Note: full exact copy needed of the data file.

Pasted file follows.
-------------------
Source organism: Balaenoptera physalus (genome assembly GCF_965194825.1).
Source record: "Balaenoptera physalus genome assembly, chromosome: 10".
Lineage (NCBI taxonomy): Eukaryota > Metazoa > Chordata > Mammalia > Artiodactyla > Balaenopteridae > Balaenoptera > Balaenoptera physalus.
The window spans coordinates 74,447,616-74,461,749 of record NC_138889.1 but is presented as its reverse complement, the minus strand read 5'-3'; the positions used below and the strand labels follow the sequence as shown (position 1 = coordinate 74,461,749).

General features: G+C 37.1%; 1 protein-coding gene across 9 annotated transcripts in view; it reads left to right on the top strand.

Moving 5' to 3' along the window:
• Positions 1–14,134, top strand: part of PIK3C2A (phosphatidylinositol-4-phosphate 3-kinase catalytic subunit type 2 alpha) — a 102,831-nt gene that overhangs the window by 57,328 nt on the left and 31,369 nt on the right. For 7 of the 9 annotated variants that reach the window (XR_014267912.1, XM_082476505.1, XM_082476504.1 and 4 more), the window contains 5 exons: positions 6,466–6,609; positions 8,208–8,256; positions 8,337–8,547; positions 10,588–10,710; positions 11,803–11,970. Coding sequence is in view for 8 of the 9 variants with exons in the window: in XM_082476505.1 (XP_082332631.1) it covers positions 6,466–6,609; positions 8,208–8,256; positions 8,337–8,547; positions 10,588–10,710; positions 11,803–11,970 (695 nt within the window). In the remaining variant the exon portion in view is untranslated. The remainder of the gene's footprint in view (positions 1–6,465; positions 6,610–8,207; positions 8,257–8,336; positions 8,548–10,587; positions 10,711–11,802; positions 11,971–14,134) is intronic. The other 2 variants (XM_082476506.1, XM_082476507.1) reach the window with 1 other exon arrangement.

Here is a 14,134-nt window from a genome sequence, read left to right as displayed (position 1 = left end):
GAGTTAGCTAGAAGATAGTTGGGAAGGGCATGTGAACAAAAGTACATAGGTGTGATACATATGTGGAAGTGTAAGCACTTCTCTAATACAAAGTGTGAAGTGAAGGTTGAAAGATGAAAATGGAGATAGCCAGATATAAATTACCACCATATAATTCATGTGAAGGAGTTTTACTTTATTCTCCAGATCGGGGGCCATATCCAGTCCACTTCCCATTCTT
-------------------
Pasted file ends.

Source organism: Balaenoptera physalus (genome assembly GCF_965194825.1).
Source record: "Balaenoptera physalus genome assembly, chromosome: 10".
Lineage (NCBI taxonomy): Eukaryota > Metazoa > Chordata > Mammalia > Artiodactyla > Balaenopteridae > Balaenoptera > Balaenoptera physalus.
The window spans coordinates 74,447,616-74,461,749 of record NC_138889.1 but is presented as its reverse complement, the minus strand read 5'-3'; the positions used below and the strand labels follow the sequence as shown (position 1 = coordinate 74,461,749).

General features: G+C 37.1%; 1 protein-coding gene across 9 annotated transcripts in view; it reads left to right on the top strand.

Moving 5' to 3' along the window:
• Positions 1–14,134, top strand: part of PIK3C2A (phosphatidylinositol-4-phosphate 3-kinase catalytic subunit type 2 alpha) — a 102,831-nt gene that overhangs the window by 57,328 nt on the left and 31,369 nt on the right. For 7 of the 9 annotated variants that reach the window (XR_014267912.1, XM_082476505.1, XM_082476504.1 and 4 more), the window contains 5 exons: positions 6,466–6,609; positions 8,208–8,256; positions 8,337–8,547; positions 10,588–10,710; positions 11,803–11,970. Coding sequence is in view for 8 of the 9 variants with exons in the window: in XM_082476505.1 (XP_082332631.1) it covers positions 6,466–6,609; positions 8,208–8,256; positions 8,337–8,547; positions 10,588–10,710; positions 11,803–11,970 (695 nt within the window). In the remaining variant the exon portion in view is untranslated. The remainder of the gene's footprint in view (positions 1–6,465; positions 6,610–8,207; positions 8,257–8,336; positions 8,548–10,587; positions 10,711–11,802; positions 11,971–14,134) is intronic. The other 2 variants (XM_082476506.1, XM_082476507.1) reach the window with 1 other exon arrangement.

Here is a 14,134-nt window from a genome sequence, read left to right as displayed (position 1 = left end):
GAGTTAGCTAGAAGATAGTTGGGAAGGGCATGTGAACAAAAGTACATAGGTGTGATACATATGTGGAAGTGTAAGCACTTCTCTAATACAAAGTGTGAAGTGAAGGTTGAAAGATGAAAATGGAGATAGCCAGATATAAATTACCACCATATAATTCATGTGAAGGAGTTTTACTTTATTCTCCAGATCGGGGGCCATATCCAGTCCACTTCCCATTCTT